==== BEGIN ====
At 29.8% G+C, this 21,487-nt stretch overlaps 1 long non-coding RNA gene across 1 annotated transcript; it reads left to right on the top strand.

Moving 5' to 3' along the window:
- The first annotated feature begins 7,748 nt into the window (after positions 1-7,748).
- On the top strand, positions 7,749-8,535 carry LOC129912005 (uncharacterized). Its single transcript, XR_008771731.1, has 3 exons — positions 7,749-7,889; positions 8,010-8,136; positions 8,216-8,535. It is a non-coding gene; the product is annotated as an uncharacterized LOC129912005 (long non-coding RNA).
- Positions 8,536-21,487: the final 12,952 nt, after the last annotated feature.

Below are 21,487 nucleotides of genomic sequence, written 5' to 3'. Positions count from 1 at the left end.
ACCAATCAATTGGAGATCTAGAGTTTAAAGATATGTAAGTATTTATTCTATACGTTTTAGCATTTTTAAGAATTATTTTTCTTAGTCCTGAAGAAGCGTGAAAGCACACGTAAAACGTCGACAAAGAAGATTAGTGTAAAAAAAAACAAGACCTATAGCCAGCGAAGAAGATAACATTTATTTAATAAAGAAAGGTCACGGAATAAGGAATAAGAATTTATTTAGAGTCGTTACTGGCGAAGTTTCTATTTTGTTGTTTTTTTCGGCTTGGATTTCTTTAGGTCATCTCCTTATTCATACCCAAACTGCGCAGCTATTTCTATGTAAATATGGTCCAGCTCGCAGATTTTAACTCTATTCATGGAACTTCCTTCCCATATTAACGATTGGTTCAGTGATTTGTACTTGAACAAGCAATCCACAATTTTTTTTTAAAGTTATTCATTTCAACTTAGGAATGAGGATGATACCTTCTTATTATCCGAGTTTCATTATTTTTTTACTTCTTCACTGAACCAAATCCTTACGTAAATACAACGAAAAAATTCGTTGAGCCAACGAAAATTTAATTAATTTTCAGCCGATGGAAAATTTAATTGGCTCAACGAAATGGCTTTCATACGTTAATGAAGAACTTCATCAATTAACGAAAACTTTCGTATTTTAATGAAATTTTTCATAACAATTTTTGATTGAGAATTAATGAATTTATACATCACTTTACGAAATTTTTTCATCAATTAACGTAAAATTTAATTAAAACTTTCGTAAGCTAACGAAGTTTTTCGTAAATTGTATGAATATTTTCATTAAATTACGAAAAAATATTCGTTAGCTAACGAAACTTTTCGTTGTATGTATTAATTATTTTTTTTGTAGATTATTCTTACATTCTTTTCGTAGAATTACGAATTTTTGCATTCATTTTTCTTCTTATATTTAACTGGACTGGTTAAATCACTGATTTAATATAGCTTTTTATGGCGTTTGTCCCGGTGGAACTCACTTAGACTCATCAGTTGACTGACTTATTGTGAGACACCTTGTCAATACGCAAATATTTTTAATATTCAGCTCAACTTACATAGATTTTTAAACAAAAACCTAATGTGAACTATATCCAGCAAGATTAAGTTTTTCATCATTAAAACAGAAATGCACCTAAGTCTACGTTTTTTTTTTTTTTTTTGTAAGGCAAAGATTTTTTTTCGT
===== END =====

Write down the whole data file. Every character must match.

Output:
At 29.8% G+C, this 21,487-nt stretch overlaps 1 long non-coding RNA gene across 1 annotated transcript; it reads left to right on the top strand.

Moving 5' to 3' along the window:
- The first annotated feature begins 7,748 nt into the window (after positions 1-7,748).
- On the top strand, positions 7,749-8,535 carry LOC129912005 (uncharacterized). Its single transcript, XR_008771731.1, has 3 exons — positions 7,749-7,889; positions 8,010-8,136; positions 8,216-8,535. It is a non-coding gene; the product is annotated as an uncharacterized LOC129912005 (long non-coding RNA).
- Positions 8,536-21,487: the final 12,952 nt, after the last annotated feature.

Below are 21,487 nucleotides of genomic sequence, written 5' to 3'. Positions count from 1 at the left end.
ACCAATCAATTGGAGATCTAGAGTTTAAAGATATGTAAGTATTTATTCTATACGTTTTAGCATTTTTAAGAATTATTTTTCTTAGTCCTGAAGAAGCGTGAAAGCACACGTAAAACGTCGACAAAGAAGATTAGTGTAAAAAAAAACAAGACCTATAGCCAGCGAAGAAGATAACATTTATTTAATAAAGAAAGGTCACGGAATAAGGAATAAGAATTTATTTAGAGTCGTTACTGGCGAAGTTTCTATTTTGTTGTTTTTTTCGGCTTGGATTTCTTTAGGTCATCTCCTTATTCATACCCAAACTGCGCAGCTATTTCTATGTAAATATGGTCCAGCTCGCAGATTTTAACTCTATTCATGGAACTTCCTTCCCATATTAACGATTGGTTCAGTGATTTGTACTTGAACAAGCAATCCACAATTTTTTTTTAAAGTTATTCATTTCAACTTAGGAATGAGGATGATACCTTCTTATTATCCGAGTTTCATTATTTTTTTACTTCTTCACTGAACCAAATCCTTACGTAAATACAACGAAAAAATTCGTTGAGCCAACGAAAATTTAATTAATTTTCAGCCGATGGAAAATTTAATTGGCTCAACGAAATGGCTTTCATACGTTAATGAAGAACTTCATCAATTAACGAAAACTTTCGTATTTTAATGAAATTTTTCATAACAATTTTTGATTGAGAATTAATGAATTTATACATCACTTTACGAAATTTTTTCATCAATTAACGTAAAATTTAATTAAAACTTTCGTAAGCTAACGAAGTTTTTCGTAAATTGTATGAATATTTTCATTAAATTACGAAAAAATATTCGTTAGCTAACGAAACTTTTCGTTGTATGTATTAATTATTTTTTTTGTAGATTATTCTTACATTCTTTTCGTAGAATTACGAATTTTTGCATTCATTTTTCTTCTTATATTTAACTGGACTGGTTAAATCACTGATTTAATATAGCTTTTTATGGCGTTTGTCCCGGTGGAACTCACTTAGACTCATCAGTTGACTGACTTATTGTGAGACACCTTGTCAATACGCAAATATTTTTAATATTCAGCTCAACTTACATAGATTTTTAAACAAAAACCTAATGTGAACTATATCCAGCAAGATTAAGTTTTTCATCATTAAAACAGAAATGCACCTAAGTCTACGTTTTTTTTTTTTTTTTTGTAAGGCAAAGATTTTTTTTCGT